How does body positivity or fat positivity make your business different from others in your field? What has your experience been like?

Body and fat positivity is at the forefront of my business. I approach each session and client through that view point and see all bodies as valuable and worthy of great photos. This stems from my personal experience being a fat cis Black woman who rarely sees bodies like mine in photos showing people in love, with their families, or embracing their bodies.

Can you share an instance where you made a real difference for a customer or had some really great feedback from them about your body-positive work?

One of my most significant instances of making an impact was a client who had gone through a rough breakup and wanted to do a couple of photos for a new potential love interest. Those couple of photos turned into a full-blown session and afterward, she told me that she had not had any photos taken of herself since she was 10 years old and because of a traumatic childhood she hated her body. After the session, she told me that for the first time since the age of 10 she felt comfortable in her body and had a great time. I realized then the incredible honor it is to be on hand to help people heal through photographs.

How did you discover body acceptance or body positivity personally? What kind of difference has it made for you?

I discovered body positivity through a lot of Google searches and Live Journal. Reading those journals and seeing so many people who looked like me wearing the latest fashions and carving out space for themselves through their aesthetic was transformative for me. It gave voice to the struggles I had and the strength to take up all the space I needed to be me in this world.

Image description: A heterosexual couple of color standing outside walking down the side walk beside a white building holding hands. The man is wearing a suit with white pants, a navy coat and a pink undershirt. The man is wearing glasses and smiling at the camera. The woman is smiling and looking down at the ground she is wearing black sandals, a floral teal and pink skirt with a sleeveless white top and a long necklace. Her hair is tied back with a pink scrunchie.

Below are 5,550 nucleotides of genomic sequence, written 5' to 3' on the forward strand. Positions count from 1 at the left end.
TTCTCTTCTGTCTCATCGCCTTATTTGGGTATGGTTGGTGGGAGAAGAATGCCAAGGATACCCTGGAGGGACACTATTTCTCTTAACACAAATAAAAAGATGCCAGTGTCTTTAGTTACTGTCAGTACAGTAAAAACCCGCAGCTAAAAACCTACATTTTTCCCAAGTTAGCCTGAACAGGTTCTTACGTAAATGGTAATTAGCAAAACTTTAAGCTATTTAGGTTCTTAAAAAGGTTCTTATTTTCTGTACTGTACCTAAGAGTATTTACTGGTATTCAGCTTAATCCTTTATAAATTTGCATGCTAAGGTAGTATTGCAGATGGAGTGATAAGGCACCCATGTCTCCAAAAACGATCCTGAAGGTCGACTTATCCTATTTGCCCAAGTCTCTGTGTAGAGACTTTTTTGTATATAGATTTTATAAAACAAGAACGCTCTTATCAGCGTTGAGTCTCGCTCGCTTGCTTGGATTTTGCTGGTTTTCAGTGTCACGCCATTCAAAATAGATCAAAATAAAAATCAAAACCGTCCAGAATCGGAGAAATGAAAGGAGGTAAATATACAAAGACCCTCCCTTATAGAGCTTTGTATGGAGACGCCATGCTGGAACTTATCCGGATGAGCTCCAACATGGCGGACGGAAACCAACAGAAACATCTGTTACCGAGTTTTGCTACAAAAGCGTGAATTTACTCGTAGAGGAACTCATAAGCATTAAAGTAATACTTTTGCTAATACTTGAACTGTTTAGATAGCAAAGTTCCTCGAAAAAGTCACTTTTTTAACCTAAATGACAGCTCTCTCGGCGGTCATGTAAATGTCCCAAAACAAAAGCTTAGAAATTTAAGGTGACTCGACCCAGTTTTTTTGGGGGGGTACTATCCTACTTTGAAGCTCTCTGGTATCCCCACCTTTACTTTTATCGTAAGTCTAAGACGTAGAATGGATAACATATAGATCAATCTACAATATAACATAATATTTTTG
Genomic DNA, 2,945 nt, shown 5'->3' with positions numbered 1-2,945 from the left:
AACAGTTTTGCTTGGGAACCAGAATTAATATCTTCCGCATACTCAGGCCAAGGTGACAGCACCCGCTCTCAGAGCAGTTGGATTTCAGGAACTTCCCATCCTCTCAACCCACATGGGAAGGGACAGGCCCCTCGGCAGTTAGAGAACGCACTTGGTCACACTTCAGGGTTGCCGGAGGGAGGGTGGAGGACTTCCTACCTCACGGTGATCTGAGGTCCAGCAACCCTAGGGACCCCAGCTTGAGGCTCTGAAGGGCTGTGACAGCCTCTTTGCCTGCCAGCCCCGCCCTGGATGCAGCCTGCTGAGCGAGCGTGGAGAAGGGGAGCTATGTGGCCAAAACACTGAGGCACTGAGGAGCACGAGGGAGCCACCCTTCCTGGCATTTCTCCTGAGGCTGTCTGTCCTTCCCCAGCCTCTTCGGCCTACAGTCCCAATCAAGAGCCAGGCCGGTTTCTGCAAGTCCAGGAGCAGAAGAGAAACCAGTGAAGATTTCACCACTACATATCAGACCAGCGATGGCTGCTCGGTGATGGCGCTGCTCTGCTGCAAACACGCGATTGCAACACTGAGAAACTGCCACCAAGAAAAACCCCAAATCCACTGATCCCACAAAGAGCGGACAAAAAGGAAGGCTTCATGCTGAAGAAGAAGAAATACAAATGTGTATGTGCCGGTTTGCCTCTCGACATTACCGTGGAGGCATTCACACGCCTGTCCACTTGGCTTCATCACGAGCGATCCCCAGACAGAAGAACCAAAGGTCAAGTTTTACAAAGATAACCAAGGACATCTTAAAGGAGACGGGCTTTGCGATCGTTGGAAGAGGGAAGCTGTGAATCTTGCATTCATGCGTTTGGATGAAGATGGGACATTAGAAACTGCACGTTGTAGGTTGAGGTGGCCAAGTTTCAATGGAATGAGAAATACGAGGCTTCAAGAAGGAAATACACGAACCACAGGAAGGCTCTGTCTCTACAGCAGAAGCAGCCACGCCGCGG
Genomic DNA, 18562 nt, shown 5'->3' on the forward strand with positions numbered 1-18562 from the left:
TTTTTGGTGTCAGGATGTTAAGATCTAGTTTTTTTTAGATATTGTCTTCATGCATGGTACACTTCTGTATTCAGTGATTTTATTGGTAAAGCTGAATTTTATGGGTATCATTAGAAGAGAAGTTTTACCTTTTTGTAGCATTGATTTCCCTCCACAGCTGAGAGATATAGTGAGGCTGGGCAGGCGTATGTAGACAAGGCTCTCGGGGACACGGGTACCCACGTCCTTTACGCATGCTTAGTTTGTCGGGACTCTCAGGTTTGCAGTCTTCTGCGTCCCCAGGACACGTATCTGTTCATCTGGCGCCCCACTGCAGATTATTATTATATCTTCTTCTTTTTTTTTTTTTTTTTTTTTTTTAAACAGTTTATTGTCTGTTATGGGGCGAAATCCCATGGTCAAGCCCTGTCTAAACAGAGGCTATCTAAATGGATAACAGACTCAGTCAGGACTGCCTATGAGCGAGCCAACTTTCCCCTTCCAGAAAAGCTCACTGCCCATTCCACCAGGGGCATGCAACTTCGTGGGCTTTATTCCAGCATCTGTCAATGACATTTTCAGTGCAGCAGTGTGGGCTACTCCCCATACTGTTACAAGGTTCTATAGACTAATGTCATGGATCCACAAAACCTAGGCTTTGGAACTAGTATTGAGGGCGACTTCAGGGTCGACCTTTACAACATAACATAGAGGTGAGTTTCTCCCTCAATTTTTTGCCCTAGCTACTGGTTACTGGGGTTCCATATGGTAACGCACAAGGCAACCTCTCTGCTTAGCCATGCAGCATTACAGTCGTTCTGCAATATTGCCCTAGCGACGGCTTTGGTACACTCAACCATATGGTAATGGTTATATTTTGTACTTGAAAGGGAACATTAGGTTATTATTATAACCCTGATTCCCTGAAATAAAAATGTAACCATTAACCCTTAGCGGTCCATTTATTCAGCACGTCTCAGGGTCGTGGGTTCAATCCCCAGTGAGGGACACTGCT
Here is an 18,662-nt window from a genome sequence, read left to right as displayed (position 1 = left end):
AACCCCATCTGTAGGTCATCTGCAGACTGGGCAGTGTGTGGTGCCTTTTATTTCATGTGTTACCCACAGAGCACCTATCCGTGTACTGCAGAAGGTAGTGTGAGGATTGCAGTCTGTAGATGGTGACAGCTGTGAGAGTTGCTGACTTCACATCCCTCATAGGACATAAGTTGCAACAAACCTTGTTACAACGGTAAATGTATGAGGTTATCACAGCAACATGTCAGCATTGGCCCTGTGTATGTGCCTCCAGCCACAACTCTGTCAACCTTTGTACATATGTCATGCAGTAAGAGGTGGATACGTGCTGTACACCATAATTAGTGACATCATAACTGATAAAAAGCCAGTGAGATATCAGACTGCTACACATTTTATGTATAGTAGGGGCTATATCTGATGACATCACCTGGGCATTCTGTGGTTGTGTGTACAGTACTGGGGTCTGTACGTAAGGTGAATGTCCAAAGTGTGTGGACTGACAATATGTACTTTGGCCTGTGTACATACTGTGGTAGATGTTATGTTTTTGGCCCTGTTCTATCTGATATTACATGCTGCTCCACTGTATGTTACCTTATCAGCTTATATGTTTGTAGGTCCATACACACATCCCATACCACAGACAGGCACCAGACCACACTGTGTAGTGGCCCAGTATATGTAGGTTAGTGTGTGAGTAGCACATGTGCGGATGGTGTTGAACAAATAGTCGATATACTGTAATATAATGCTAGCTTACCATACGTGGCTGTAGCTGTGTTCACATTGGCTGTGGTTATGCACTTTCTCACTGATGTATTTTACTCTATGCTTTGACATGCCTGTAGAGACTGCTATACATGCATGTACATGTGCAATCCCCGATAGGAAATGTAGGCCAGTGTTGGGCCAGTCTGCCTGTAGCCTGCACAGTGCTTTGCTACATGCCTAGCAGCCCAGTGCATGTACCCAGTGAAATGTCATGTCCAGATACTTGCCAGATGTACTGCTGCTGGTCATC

What advice do you have for other people who are learning to love and accept their bodies?

Know that it is a process and that it is ever-evolving just as bodies ever evolve. You may have days where you feel 1000% confident and ready to take on the world and others where you may fight with your body and struggle with all of the fatphobia in this world. However, you feel is valid and it is totally ok.

What advice do you have for other business owners who’d like to incorporate body acceptance into their work?

In the realm of photography in particular I would say to make sure that your portfolio is diverse and that you make sure you represent many different body types, sexual orientations, etc. If you shoot boudoir and offer wardrobe options to your clients make sure that your choices go up to a 4x or that you have resources to give your clients that have options that cover up to and over a 4x.

Image description: A white man is looking at the camera in a kneeling position with his hips open towards the camera and a hand resting on each knee. He is wearing a long black dress with black short boots and a tribal looking necklace. He has a mustache and tattoos on his arms and is looking directly into the camera with a neutral look. He is outside standing on some rocks with a Skytrain line behind him in the distance.

Where can we find more of your amazing work?

You can find my work below:

Let’s dig deep.

Every Monday, I send out my Body Liberation Guide, a thoughtful email jam-packed with resources for changing the way you see your own body and the bodies you see around you. And it’s free. Let’s change the world together.

Shelbey Osborne is a 200-hour Yoga Teacher. She is passionate about yoga and astrology and uses these teachings to help individuals connect deeper to their own intuition. She is an advocate for body acceptance and applying a self-compassionate approach to all areas of our lives.